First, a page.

The Anthem, currently being staged at Culture Project’s Lynn Redgrave Theater on Bleecker Street in lower Manhattan, is an exquisitely stylized show. The ultra-modern set, with its multitude of video screens and strobe lighting, is worthy of a Broadway production. Futuristic costumes, intended to suggest what life might be like several centuries hence in some totalitarian dystopia, are just terrific. Best of all is the play’s choreography, ranging from sensual dance to clip-clopping regimental marches and from cool roller-blading to the most extraordinary gymnastic, acrobatic and aerial feats. The net result is that this is one hell of a show, a staged circus that I found to be immensely entertaining.
So much for the good news.
Now here’s the bad news.
While this original musical (with book by Gary Morgenstein, music by Jonnie Rockwell and lyrics by Erik Ransom) is being presented as “a radical retelling of Ayn Rand’s classic novella,” if truth be told, it likely would make Rand turn over in her grave. Presumably inspired by Anthem, originally published by Rand in 1938, The Anthem cherry-picks phrases from the corpus of Rand’s work in a vain attempt at establishing some sort of identification with one of the Twentieth Century’s most polarizing and influential novelists and philosophers; it conflates Rand’s Objectivism with anarchy (which Rand abhorred); and it engages in the worst sort of ethically relativistic rationalizations which would have been anathema to Rand who tended to see things in terms of black and white.
Rand’s original novella falls into the literary genre of dystopic science fiction, as does George Orwell’s 1984 and Aldous Huxley’s Brave New World. But from a literary standpoint, it is clearly not in a class with either of those works. The world depicted in Anthem is preposterous, its characters are two-dimensional, and it is delivered in such sophomoric fashion as to make it difficult to take seriously. All of which means that I wouldn’t recommend reading Anthem for its literary value.
On the other hand, Anthem is worth reading for its historical value in providing Ayn Rand fans and students of her work with a window into the evolution of both her literary style and her Objectivist philosophy. In Anthem, one will find the seeds that eventually blossomed into Rand’s magnum opus, Atlas Shrugged: Equality 7-2521 is clearly the precursor to Atlas Shrugged’s John Galt; Equality is a street sweeper who discovers an abandoned subway tunnel whereas Galt is a railroad track walker; Equality’s rediscovery of electricity foreshadows Galt’s invention of a machine that will change the world; Equality’s retreat to a sanctuary in the Uncharted Forest, whence he will embark on the creation of a new individualistic world, presages the creation of Galt’s Gulch in Atlas Shrugged; and on and on. And Atlas Shrugged is such an important book in its own right, that that alone makes Anthem worth reading.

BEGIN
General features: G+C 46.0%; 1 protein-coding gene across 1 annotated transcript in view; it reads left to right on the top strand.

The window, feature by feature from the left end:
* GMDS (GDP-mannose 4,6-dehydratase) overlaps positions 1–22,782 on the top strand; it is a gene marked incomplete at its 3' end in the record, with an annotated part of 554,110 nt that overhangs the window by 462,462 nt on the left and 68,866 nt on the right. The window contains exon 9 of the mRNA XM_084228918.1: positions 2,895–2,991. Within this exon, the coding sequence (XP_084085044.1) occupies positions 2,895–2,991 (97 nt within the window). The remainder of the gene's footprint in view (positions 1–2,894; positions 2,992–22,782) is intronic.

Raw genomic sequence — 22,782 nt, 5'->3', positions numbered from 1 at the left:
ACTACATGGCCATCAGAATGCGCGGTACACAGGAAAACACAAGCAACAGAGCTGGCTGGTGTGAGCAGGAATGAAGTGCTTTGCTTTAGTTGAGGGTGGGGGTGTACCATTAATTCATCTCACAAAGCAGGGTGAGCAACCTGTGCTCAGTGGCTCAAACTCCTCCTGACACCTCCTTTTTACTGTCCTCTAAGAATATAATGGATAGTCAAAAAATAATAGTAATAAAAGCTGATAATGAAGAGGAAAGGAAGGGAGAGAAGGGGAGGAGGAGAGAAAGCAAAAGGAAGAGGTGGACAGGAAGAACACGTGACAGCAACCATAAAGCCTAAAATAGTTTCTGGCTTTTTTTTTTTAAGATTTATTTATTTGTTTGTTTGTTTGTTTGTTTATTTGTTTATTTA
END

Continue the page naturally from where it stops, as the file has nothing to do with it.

Anthem is set in a post-apocalyptic, futuristic dystopia in which much of the world’s knowledge has been lost (torches and candles, for example, are required to provide light and power since all knowledge of electricity is gone). The society is so collectivistic and anti-individualistic that even personal pronouns have been banned in human discourse (individuals refer to themselves as “we,” never as “I”). Individual initiative is not merely discouraged but is prohibited and punished. Inventions and discoveries are deemed to be less than valueless – they are outright evil – unless they are created collectively.
But one man, Equality 7-2521, somehow manages to break free of the collectivist society’s bonds. He comes to see the light – both figuratively and literally – as he re-discovers electricity, finds a kindred spirit in his lover, Liberty 5-3000 and, with her, sets out to re-make the world into a free utopian individualistic paradise where “ego” is no longer a dirty word but the most sacred word of all.
And yet, while the world depicted in Anthem is a preposterous one, populated with cardboard characters, it at least exhibited the virtue of consistency. Not so with The Anthem. Equality 7-2521 becomes Prometheus (Jason Gotay) in The Anthem but here he’s less a seeker after liberty and individuality than an adolescent rebel without a cause. His lover, Liberty 5-3000, becomes Athena (Ashley Kate Adams), the beautiful leader of a back-to-nature rebel band hiding in a forest. The society is not one in which most knowledge – including that of electricity – has been lost. On the contrary, it is very technologically advanced with the whereabouts of all of its citizens continually monitored on a universal electronic grid. Yet for some unexplainable reason, light bulbs no longer exist and it is that – the re-discovery of a light bulb rather than the principles of electricity – that Prometheus stakes out as his claim to fame!
In sum, The Anthem is a mash-up of a play that makes no logical sense and that bears little relationship to Rand’s Objectivist philosophy, let alone the original novella that presumably inspired it. Go see this show by all means - for its brilliant set, its terrific costumes and, most of all, for its truly outstanding choreography. Just don’t expect a rationally coherent story line, nor anything even remotely based on Rand’s novella or philosophy.